Why Buy Secondhand for Your Little One
Consumers who take advantage of deals on designer pieces at resale shops often get another benefit. Simply put, pricier name brands are often well made. “Parents can get more bang for their buck, when they buy higher-quality pieces for a fraction of the cost,” says Fields. Keep in mind: resale shops are interested only in items that they can sell. In general, pieces don’t make it to their shelves unless they’re durable and in good shape.
Before she started shopping resale, Treadwell spent weekends combing garage sales for a plastic outdoor playset. “I’ve learned now to check the consignment and thrift shops—you can find lots of popular toys more quickly and for less than half the price.”
Another factor in resale’s growing popularity is the benefit to those who sell to the stores. Most of us get at least a few gifts of baby clothing that never get worn—either we don’t get around to putting them on, or they’re out of season when they’re the right size. Selling to resale shops means parents get a little extra cash, plus the satisfaction of knowing someone else will get some use from the clothes. NARTS’ Meyer points out that, “Consignors and sellers make money by selling under-loved items at our shops, without the expense, work, and bother of a tag or garage sale. Having stores’ resale experts market and price their goods, sellers realize more income than if they tried to do it themselves.”
Tips for Successful Resale Shopping
- Talk to the people behind the counter. It’s important to get to know the staff of your favorite resale shop, particularly if you’re looking for a particular item. Store owners who know you’re looking for an Easter dress or an infant snowsuit are usually happy to keep an eye out for you and give you a call when they’re in.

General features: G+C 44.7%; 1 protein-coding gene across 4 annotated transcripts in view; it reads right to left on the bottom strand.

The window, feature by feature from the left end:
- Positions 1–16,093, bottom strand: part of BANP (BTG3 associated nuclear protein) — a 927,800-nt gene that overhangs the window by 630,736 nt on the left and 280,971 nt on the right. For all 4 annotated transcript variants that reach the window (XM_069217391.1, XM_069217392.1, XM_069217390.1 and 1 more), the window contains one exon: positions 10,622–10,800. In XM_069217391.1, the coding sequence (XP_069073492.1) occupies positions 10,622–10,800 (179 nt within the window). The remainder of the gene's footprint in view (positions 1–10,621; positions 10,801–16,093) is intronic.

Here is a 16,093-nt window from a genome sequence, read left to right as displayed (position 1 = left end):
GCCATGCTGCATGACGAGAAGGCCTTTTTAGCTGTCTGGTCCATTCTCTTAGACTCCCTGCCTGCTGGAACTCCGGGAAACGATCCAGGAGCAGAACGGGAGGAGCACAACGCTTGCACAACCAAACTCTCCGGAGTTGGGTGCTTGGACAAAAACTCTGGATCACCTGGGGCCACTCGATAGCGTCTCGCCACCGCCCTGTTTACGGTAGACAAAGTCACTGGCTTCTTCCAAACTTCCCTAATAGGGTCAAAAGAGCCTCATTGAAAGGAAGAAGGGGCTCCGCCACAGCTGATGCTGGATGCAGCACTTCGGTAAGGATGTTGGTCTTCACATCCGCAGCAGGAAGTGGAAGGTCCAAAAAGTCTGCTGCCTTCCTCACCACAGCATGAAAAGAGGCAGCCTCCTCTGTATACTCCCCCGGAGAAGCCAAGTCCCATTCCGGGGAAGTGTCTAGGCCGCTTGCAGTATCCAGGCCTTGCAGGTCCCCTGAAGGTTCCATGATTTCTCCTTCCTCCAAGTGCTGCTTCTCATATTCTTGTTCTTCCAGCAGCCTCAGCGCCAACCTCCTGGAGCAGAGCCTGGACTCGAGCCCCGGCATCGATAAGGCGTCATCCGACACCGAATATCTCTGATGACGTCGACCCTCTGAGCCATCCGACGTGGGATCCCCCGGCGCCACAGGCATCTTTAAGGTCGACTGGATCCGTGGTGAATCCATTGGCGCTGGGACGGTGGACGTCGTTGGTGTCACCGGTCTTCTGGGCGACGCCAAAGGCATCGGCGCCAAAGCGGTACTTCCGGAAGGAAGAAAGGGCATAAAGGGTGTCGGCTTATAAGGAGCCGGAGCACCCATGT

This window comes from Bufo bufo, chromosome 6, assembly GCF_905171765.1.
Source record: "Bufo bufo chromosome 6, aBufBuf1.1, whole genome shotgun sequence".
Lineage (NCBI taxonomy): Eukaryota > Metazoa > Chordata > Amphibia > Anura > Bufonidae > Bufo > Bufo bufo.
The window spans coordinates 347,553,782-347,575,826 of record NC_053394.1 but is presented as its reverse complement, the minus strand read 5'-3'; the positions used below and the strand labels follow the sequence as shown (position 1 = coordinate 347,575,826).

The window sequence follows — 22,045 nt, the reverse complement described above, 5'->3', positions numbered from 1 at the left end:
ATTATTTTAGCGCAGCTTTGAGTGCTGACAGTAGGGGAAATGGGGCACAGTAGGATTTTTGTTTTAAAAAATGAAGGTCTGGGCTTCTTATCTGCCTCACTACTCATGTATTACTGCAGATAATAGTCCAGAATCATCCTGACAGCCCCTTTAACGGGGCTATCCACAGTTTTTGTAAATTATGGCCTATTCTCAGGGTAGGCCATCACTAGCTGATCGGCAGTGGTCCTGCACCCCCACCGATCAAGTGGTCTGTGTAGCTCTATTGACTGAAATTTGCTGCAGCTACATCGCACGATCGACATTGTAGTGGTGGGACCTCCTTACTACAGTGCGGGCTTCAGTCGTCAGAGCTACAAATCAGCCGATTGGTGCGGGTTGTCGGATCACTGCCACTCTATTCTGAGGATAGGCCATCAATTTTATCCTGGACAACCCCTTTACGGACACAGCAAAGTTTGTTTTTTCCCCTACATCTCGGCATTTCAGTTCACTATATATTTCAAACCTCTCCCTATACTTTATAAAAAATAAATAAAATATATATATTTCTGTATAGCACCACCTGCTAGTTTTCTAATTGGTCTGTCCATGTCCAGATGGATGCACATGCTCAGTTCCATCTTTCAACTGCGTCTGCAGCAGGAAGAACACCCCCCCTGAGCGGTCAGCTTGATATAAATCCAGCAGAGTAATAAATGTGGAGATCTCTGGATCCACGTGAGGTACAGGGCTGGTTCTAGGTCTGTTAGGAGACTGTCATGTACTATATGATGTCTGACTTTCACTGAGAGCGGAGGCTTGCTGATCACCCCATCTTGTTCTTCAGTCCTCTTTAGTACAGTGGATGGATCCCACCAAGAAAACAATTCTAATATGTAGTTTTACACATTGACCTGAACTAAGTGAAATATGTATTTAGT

- Sign the store’s mailing list. This is a great way to get valuable information, special sale notices, and customer-only premiums.
- Learn the store’s buying schedule. Especially if you shop consignment stores (those that pay sellers only once items sell), it’s important to talk to the staff about the best day to find merchandise. “Some stores will consign only on a specific day of the week, take a day to price it, and offer their best selection on that third day,” explains Fields.
- Think location, location, location. People are unlikely to drive across town to sell items into consignment, says Fields. “So, shop the resale stores in the upscale or rich parts of town. Cast offs from the people in those big houses tend to be better stuff.”
- Know what NOT to buy. In his book, Baby Bargains, Fields says there are three things you should never buy in a resale store. One is a car seat, since you can’t be sure it was never damaged in an accident. The second is a crib—it’s almost impossible to know if a second-hand crib is missing any important pieces. Plus, safety standards change frequently, and a used crib may not comply. Finally, you should never buy a baby’s mattress second-hand. According to Fields, “there have been some studies linking second-hand mattresses to cases of SIDS.”
- Don’t limit resale shopping to traditional stores. More and more websites are popping up with used clothes and toys to sell or swap. According to Fields, the key to trying online resale is getting a few facts first. “Pick a seller that uses a system like ‘PayPal’ (found on eBay and other sites). This offers greater protection if the seller doesn’t follow through.” It’s also a good idea to confirm shipping charges and check independent message and bulletin boards for reviews from others who’ve used the site.
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